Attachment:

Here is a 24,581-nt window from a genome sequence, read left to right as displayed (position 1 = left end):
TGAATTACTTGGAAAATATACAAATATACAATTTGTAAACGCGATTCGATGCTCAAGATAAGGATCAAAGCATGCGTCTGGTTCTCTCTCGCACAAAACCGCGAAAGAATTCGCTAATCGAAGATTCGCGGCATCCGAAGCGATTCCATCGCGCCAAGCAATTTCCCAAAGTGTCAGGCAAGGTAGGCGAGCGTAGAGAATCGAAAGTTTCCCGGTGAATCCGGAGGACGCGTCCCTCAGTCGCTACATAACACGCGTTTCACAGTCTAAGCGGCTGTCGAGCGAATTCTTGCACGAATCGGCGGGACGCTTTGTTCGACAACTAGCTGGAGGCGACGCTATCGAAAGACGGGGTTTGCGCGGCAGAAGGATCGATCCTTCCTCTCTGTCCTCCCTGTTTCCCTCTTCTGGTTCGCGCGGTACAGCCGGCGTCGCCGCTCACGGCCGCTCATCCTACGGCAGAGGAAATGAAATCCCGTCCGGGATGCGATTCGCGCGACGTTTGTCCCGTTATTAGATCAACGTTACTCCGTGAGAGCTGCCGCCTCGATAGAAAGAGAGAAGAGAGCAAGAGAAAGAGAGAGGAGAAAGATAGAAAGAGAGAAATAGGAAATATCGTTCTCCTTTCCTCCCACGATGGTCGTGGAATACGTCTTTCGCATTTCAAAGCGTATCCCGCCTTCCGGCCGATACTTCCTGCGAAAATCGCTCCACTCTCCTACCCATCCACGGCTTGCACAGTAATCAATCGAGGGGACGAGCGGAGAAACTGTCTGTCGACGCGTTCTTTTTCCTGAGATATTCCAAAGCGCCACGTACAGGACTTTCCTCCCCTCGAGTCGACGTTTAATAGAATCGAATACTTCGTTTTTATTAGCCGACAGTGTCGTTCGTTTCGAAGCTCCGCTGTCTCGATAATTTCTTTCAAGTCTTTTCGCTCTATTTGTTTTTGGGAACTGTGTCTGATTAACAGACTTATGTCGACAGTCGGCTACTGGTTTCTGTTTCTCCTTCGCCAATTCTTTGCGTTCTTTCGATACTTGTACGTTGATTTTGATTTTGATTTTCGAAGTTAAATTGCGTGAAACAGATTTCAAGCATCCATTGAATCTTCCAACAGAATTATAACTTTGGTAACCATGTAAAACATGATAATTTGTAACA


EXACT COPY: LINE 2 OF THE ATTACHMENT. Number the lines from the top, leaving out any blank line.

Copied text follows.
TGAATTACTTGGAAAATATACAAATATACAATTTGTAAACGCGATTCGATGCTCAAGATAAGGATCAAAGCATGCGTCTGGTTCTCTCTCGCACAAAACCGCGAAAGAATTCGCTAATCGAAGATTCGCGGCATCCGAAGCGATTCCATCGCGCCAAGCAATTTCCCAAAGTGTCAGGCAAGGTAGGCGAGCGTAGAGAATCGAAAGTTTCCCGGTGAATCCGGAGGACGCGTCCCTCAGTCGCTACATAACACGCGTTTCACAGTCTAAGCGGCTGTCGAGCGAATTCTTGCACGAATCGGCGGGACGCTTTGTTCGACAACTAGCTGGAGGCGACGCTATCGAAAGACGGGGTTTGCGCGGCAGAAGGATCGATCCTTCCTCTCTGTCCTCCCTGTTTCCCTCTTCTGGTTCGCGCGGTACAGCCGGCGTCGCCGCTCACGGCCGCTCATCCTACGGCAGAGGAAATGAAATCCCGTCCGGGATGCGATTCGCGCGACGTTTGTCCCGTTATTAGATCAACGTTACTCCGTGAGAGCTGCCGCCTCGATAGAAAGAGAGAAGAGAGCAAGAGAAAGAGAGAGGAGAAAGATAGAAAGAGAGAAATAGGAAATATCGTTCTCCTTTCCTCCCACGATGGTCGTGGAATACGTCTTTCGCATTTCAAAGCGTATCCCGCCTTCCGGCCGATACTTCCTGCGAAAATCGCTCCACTCTCCTACCCATCCACGGCTTGCACAGTAATCAATCGAGGGGACGAGCGGAGAAACTGTCTGTCGACGCGTTCTTTTTCCTGAGATATTCCAAAGCGCCACGTACAGGACTTTCCTCCCCTCGAGTCGACGTTTAATAGAATCGAATACTTCGTTTTTATTAGCCGACAGTGTCGTTCGTTTCGAAGCTCCGCTGTCTCGATAATTTCTTTCAAGTCTTTTCGCTCTATTTGTTTTTGGGAACTGTGTCTGATTAACAGACTTATGTCGACAGTCGGCTACTGGTTTCTGTTTCTCCTTCGCCAATTCTTTGCGTTCTTTCGATACTTGTACGTTGATTTTGATTTTGATTTTCGAAGTTAAATTGCGTGAAACAGATTTCAAGCATCCATTGAATCTTCCAACAGAATTATAACTTTGGTAACCATGTAAAACATGATAATTTGTAACA